by Stacy Jacobsonsjacobson@abcnews4.com
CHARLESTON, S.C. (WCIV) -- For Erick Gordon, life is full of laughs again; he has a girlfriend and wants to go back to school. But, his first seizure five years ago put life in question.
"I passed out, didn't know what happened after that," he said.
After that incident during class at Trident Tech, Gordon was unconscious for 18 hours and doctors diagnosed him with epilepsy. He said he was having 30 seizures a month, but doctors determined those seizures were coming from a part of his brain he could not live without.
Thus, he could not have surgery.
"In Erick's case, we can't take out both temporal lobes because then he won't be able to create any memories again," said Dr. Jonathan Edwards, director of MUSC's Epilepsy Center.
Now, a semi-circle-shaped scar marks the area of Gordon's head where he rubs a machine that records information from his brain. It's reading a device called Neuropace. Doctors implanted it in 2009.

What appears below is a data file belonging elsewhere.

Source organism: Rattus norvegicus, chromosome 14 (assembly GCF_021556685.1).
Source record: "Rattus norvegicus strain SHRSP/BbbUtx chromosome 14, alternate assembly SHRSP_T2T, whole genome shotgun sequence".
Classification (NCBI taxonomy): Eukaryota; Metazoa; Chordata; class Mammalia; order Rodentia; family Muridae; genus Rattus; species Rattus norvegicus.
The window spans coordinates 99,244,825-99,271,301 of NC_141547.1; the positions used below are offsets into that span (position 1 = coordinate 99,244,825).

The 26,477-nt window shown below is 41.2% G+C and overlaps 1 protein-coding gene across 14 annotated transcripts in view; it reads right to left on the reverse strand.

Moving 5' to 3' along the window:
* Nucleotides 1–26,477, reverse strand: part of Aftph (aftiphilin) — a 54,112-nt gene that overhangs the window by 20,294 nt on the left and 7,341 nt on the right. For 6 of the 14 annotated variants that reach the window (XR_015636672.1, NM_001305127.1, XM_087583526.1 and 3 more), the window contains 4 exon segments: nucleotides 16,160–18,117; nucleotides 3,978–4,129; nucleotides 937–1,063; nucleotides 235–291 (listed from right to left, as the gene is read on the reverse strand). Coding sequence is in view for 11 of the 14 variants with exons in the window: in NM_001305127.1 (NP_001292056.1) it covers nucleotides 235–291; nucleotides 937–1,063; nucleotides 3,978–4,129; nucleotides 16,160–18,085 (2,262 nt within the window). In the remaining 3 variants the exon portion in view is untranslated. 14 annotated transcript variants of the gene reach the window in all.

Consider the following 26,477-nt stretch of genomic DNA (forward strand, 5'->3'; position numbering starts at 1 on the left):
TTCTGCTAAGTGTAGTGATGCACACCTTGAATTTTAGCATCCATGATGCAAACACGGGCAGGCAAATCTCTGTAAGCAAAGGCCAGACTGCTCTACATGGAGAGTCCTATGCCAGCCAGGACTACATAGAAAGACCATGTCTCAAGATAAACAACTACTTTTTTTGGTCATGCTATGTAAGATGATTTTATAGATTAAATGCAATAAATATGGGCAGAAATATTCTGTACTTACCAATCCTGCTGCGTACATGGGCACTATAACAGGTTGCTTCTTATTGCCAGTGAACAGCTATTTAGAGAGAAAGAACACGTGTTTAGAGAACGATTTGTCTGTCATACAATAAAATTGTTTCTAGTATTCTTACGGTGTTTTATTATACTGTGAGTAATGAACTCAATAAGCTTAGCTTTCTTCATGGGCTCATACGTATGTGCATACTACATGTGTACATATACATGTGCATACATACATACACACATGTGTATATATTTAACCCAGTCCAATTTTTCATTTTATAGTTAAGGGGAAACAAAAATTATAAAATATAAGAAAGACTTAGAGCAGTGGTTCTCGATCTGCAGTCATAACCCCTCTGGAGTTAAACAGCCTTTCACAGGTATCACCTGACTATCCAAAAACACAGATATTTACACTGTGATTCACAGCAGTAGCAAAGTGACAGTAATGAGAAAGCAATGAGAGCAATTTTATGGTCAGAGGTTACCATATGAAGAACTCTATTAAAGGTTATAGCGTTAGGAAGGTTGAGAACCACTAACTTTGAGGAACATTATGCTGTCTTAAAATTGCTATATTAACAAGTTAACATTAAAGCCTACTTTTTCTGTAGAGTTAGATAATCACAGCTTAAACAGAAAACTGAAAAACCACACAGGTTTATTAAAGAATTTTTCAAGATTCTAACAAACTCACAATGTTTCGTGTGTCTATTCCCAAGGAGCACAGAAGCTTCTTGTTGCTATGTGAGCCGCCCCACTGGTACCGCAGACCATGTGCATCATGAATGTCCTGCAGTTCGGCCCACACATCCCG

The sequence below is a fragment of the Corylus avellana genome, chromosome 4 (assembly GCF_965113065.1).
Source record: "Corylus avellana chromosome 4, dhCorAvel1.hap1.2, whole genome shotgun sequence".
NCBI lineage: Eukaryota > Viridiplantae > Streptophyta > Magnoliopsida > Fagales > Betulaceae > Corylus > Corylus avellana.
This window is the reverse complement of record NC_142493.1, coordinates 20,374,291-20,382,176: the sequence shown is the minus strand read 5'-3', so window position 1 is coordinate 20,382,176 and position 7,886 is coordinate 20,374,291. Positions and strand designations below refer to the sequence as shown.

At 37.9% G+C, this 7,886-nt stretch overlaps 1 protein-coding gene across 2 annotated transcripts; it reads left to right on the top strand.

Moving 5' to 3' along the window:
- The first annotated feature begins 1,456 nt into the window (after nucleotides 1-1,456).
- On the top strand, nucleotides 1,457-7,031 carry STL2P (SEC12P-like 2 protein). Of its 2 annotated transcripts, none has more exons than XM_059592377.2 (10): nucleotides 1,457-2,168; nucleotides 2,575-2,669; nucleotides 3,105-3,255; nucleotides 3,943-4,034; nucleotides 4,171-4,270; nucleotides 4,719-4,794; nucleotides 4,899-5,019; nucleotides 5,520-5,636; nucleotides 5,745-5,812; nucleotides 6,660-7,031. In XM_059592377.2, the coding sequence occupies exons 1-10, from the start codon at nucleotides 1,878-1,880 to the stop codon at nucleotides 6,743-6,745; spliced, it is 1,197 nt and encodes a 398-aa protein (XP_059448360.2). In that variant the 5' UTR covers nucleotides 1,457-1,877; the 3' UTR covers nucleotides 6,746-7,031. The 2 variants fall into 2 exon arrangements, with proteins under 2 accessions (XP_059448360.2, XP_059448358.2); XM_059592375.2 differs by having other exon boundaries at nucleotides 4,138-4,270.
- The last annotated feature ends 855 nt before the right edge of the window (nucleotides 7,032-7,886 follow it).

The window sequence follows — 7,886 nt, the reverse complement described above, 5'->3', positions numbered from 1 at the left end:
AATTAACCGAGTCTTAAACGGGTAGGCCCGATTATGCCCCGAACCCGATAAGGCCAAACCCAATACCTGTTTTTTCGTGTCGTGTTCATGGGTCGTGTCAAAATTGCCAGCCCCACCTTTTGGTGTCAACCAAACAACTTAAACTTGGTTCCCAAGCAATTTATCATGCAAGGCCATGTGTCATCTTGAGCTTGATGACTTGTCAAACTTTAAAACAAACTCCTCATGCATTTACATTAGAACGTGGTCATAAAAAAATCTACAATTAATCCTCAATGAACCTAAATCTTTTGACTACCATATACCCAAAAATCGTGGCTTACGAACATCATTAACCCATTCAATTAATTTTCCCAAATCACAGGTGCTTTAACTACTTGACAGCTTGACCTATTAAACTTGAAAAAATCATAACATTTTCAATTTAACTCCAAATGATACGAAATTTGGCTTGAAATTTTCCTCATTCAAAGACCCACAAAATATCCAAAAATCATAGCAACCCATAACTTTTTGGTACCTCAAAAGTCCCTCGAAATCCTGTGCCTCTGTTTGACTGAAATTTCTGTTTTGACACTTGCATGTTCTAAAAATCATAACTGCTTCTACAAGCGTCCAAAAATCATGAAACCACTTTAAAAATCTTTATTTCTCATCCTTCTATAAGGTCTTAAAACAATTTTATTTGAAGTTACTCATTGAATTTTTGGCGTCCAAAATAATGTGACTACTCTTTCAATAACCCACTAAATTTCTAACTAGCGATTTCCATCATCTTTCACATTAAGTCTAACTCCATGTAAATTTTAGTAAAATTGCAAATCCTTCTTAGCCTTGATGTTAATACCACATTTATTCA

MUSC was one of the sites operating trial testing of the Neuropace device. Only about 20 sites worldwide got that designation.
The longer the device is in Erick's brain, the more it learns, Dr. Edwards said. When he scans the device across his head, it sends information to a laptop. Over time, it builds the capabilities to sense when a seizure is about to happen.
"The device stimulates to disrupt rhythm and break the seizure," Edwards said.
For Gordon, the device has literally changed his life. He said he has one-third of the number of seizures he was having before the device was implanted. And when the device stops a seizure, he doesn't even know.
"I'm getting a little more excited that school is looking more in my future," Gordon said.
With his epilepsy in check, he hoped to one day become an aerospace engineer.
The Food and Drug Administration approved the device about two weeks ago and doctors expect it to be widely available to patients in a few months.